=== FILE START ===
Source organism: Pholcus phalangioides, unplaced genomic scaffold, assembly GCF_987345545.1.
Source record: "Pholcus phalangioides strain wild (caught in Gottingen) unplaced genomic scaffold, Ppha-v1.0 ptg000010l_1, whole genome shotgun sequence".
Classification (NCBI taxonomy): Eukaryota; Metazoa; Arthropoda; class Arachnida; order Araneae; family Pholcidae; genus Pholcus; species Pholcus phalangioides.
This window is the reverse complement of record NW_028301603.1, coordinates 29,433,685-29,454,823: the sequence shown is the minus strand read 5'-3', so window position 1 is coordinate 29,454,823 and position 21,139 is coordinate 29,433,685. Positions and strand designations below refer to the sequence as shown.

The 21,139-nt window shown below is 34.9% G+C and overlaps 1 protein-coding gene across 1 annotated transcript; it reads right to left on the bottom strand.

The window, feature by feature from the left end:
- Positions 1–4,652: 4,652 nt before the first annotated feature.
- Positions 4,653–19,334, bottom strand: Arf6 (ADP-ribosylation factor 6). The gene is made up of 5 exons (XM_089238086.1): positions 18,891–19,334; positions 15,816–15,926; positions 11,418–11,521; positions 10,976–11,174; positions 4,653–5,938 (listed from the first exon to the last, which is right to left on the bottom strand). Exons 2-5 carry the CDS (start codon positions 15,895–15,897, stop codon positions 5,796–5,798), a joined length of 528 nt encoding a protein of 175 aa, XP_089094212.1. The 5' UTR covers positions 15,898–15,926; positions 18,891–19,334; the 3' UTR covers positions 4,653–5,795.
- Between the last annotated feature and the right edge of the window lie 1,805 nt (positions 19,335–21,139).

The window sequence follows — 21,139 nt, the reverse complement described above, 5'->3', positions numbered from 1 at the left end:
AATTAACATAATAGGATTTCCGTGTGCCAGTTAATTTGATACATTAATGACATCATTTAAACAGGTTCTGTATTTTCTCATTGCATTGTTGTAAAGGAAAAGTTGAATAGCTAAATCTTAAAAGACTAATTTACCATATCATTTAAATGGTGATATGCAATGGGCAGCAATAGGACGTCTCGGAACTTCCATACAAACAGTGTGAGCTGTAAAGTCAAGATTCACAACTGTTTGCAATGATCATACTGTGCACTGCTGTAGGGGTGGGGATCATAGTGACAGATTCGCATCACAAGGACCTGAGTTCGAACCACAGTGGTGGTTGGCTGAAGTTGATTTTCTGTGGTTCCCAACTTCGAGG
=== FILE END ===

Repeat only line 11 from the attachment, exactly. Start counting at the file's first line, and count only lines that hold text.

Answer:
AATTAACATAATAGGATTTCCGTGTGCCAGTTAATTTGATACATTAATGACATCATTTAAACAGGTTCTGTATTTTCTCATTGCATTGTTGTAAAGGAAAAGTTGAATAGCTAAATCTTAAAAGACTAATTTACCATATCATTTAAATGGTGATATGCAATGGGCAGCAATAGGACGTCTCGGAACTTCCATACAAACAGTGTGAGCTGTAAAGTCAAGATTCACAACTGTTTGCAATGATCATACTGTGCACTGCTGTAGGGGTGGGGATCATAGTGACAGATTCGCATCACAAGGACCTGAGTTCGAACCACAGTGGTGGTTGGCTGAAGTTGATTTTCTGTGGTTCCCAACTTCGAGG